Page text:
8
**2- Detecting out of control states**

If we consider a single machine in isolation and a control chart attached to it then how many parts does the machine produce before getting an alarm? Let us define: m the sample size. h the number of parts produced between two samples. If the process is in control If the process is out of control

9
2- Inspection stations Testing allows to draw information on the process but also on the inspected parts. Inspected parts which are within the specification limits may proceed downstream (if testing does not destroy the parts). Inspected parts which are outside the specification limits may be either scrapped or reworked Therefore the logic at an inspection station decides two things: control charts which send the alarms related to the out of control conditions scrap/rework policies which decide the final destination of the inspected parts Out of control good (If m=1 and h=0 than 100% inspection is performed). rework scrap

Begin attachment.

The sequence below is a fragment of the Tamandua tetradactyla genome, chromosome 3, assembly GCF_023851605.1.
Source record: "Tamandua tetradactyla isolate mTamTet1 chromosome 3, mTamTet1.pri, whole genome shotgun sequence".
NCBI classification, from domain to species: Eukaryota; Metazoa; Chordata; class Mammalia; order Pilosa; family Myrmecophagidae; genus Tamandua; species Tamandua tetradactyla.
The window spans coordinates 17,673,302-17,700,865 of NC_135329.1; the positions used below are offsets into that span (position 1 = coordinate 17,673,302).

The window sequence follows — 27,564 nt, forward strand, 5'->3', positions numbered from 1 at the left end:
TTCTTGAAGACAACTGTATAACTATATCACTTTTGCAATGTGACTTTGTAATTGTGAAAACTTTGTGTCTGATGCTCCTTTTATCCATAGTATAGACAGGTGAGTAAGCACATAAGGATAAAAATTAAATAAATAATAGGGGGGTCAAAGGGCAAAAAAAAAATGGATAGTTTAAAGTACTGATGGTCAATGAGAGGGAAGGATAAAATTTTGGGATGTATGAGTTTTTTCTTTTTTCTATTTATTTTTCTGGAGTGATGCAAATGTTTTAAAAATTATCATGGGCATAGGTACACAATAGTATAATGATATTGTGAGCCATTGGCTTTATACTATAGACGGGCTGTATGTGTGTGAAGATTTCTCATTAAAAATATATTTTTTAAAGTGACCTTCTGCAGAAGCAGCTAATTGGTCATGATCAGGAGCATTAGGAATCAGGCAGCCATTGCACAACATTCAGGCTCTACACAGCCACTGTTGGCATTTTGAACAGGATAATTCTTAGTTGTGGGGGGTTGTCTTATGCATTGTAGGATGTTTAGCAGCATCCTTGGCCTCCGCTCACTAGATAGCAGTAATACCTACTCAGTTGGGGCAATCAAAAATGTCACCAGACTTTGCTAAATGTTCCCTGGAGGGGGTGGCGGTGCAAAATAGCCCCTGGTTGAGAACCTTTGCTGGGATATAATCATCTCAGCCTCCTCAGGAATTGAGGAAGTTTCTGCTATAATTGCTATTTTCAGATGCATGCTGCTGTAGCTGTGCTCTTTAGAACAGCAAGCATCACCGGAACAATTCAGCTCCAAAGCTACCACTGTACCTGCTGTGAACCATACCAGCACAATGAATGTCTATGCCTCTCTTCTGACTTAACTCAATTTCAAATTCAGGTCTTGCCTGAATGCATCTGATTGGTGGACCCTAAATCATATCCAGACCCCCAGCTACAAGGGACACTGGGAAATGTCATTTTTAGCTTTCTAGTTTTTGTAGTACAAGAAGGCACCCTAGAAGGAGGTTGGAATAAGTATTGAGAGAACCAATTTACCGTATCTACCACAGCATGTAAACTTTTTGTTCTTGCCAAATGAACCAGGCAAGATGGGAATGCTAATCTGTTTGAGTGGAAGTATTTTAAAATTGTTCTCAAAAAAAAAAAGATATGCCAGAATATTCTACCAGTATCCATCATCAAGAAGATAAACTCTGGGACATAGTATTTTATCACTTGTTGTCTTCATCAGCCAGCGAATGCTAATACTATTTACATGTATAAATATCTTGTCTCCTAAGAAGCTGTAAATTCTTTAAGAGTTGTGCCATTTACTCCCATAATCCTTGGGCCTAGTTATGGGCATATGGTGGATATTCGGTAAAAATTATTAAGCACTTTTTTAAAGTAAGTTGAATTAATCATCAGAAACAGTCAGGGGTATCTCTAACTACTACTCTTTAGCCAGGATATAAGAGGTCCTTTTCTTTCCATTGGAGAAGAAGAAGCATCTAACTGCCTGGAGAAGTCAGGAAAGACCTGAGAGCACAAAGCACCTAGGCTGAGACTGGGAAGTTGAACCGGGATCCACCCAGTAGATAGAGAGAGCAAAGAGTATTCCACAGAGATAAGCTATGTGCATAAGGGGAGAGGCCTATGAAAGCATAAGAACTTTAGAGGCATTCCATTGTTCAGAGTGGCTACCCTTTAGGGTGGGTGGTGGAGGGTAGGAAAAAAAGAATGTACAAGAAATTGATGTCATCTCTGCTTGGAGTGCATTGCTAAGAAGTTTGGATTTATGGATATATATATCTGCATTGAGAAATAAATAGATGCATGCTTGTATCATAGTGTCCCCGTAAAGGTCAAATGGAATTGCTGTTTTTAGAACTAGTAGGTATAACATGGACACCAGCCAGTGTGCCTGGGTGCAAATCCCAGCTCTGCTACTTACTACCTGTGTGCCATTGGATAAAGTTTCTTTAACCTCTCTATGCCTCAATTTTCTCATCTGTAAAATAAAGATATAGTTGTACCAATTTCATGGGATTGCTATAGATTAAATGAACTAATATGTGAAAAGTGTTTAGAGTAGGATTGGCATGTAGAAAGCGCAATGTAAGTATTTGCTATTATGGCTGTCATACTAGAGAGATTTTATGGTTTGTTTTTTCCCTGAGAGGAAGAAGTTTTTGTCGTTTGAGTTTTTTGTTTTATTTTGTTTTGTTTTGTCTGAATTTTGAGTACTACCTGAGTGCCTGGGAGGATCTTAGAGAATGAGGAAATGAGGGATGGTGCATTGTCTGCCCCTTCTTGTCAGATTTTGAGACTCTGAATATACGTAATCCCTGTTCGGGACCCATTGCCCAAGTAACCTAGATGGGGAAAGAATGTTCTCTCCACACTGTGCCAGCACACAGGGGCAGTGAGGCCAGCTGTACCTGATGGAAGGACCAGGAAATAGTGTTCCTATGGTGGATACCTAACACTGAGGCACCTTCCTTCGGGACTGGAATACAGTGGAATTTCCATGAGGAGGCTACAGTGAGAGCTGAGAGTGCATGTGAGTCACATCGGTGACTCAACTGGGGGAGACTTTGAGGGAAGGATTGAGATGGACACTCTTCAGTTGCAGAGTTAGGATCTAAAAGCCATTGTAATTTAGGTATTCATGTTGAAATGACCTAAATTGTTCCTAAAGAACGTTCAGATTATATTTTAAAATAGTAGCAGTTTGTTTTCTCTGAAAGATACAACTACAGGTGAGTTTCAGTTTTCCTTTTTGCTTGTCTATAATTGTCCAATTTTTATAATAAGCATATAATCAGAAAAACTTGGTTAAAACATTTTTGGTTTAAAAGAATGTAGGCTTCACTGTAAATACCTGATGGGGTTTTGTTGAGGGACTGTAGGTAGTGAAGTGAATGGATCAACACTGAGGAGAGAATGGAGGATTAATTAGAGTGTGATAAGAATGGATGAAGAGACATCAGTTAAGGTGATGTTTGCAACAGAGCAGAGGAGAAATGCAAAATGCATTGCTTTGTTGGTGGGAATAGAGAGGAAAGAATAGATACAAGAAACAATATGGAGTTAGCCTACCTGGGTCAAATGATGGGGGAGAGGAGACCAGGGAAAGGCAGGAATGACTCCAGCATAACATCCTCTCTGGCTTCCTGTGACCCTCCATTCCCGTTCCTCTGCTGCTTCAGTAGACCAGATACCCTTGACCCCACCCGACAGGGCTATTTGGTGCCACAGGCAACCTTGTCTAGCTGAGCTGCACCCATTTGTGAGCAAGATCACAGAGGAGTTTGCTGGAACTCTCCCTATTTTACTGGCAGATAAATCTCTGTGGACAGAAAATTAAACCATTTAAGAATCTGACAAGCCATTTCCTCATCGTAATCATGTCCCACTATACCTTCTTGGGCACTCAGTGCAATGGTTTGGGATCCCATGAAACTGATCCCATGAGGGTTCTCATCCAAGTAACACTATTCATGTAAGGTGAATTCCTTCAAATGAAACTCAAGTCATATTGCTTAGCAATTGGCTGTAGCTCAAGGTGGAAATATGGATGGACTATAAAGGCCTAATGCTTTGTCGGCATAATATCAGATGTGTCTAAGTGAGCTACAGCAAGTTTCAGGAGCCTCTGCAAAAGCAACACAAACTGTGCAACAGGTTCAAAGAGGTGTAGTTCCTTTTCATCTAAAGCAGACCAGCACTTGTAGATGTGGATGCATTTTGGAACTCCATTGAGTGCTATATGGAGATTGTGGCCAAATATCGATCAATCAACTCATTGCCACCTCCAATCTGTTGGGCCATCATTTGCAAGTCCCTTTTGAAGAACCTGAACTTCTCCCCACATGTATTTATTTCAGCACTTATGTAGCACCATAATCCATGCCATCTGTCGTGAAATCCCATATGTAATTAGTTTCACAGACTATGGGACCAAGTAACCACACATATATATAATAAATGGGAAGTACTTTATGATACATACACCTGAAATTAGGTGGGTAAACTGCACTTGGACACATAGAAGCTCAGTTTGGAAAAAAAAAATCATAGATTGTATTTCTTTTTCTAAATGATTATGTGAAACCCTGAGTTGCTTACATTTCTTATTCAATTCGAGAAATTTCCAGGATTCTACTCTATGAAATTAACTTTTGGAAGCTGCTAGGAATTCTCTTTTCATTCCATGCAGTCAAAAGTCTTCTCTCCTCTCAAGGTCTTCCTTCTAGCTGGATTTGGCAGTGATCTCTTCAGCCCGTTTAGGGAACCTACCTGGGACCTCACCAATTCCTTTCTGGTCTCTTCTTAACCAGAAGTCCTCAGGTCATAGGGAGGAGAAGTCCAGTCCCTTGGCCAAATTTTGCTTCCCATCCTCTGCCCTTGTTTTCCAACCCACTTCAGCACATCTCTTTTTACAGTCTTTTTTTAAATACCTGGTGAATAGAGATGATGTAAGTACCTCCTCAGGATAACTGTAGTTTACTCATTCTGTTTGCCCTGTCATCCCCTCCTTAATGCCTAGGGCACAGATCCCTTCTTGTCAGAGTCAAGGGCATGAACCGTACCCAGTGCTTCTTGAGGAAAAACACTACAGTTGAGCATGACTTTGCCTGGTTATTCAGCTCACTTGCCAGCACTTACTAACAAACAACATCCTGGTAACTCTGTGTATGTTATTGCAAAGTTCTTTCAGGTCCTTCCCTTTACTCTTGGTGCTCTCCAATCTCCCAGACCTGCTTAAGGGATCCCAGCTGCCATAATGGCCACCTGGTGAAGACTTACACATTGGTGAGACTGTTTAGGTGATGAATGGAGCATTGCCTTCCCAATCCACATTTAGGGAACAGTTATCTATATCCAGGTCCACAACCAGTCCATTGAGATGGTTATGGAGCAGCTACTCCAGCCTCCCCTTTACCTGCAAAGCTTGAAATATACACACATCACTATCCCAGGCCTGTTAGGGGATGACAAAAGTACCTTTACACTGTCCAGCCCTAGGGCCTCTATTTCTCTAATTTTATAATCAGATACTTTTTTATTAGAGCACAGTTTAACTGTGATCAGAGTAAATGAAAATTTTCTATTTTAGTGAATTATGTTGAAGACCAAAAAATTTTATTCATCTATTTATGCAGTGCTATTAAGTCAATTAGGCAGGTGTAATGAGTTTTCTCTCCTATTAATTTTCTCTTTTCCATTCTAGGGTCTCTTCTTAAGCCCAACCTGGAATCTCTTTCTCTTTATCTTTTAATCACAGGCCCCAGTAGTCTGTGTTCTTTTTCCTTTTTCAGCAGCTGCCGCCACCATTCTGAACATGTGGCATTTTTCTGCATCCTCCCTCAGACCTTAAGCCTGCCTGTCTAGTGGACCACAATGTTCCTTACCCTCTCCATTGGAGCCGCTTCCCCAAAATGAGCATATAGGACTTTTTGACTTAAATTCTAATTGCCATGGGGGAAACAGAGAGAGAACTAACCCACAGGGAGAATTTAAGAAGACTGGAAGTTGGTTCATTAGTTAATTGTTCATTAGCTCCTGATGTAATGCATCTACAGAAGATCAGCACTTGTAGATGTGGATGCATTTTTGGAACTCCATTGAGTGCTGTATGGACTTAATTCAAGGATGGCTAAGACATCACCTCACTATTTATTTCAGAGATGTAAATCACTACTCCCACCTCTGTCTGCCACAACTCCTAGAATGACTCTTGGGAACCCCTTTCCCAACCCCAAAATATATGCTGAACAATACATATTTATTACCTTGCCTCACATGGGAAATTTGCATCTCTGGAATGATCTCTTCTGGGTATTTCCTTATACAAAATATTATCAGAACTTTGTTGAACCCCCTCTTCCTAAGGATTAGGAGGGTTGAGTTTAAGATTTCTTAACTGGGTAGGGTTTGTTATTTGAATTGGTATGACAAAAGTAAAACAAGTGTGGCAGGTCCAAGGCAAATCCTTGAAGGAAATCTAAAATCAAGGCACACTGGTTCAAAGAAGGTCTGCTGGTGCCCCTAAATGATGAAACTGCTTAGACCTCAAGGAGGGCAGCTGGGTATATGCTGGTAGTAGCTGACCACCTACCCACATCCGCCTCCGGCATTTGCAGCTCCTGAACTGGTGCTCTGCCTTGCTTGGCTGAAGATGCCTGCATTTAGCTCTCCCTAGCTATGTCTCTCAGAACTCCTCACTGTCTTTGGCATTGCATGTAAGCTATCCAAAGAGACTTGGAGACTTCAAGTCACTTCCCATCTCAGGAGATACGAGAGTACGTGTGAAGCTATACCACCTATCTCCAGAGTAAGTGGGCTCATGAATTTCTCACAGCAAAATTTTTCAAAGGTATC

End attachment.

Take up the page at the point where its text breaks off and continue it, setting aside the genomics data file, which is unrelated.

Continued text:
10
**2- Some Assumptions of the Model**

The flow of material in the system is considered as discrete. Each machine is characterized by the same processing time, scaled to time unit. Buffers have finite capacity. Machines can be of three types: manufacturing machines, inspection machines or integrated machines. Inspection machines are perfectly accurate. Failures and shifts to out of control are Operation Dependent. Once an out of control has been detected, the time to repair it is geometrically distributed. Machines can fail in different modes. We identify two classes of failures: f type local failures: are those for which the repairing intervention also set the machine to the in control state; f type local failures: are those for which the repairing intervention reset the machine to conditions it had before the failure occurred.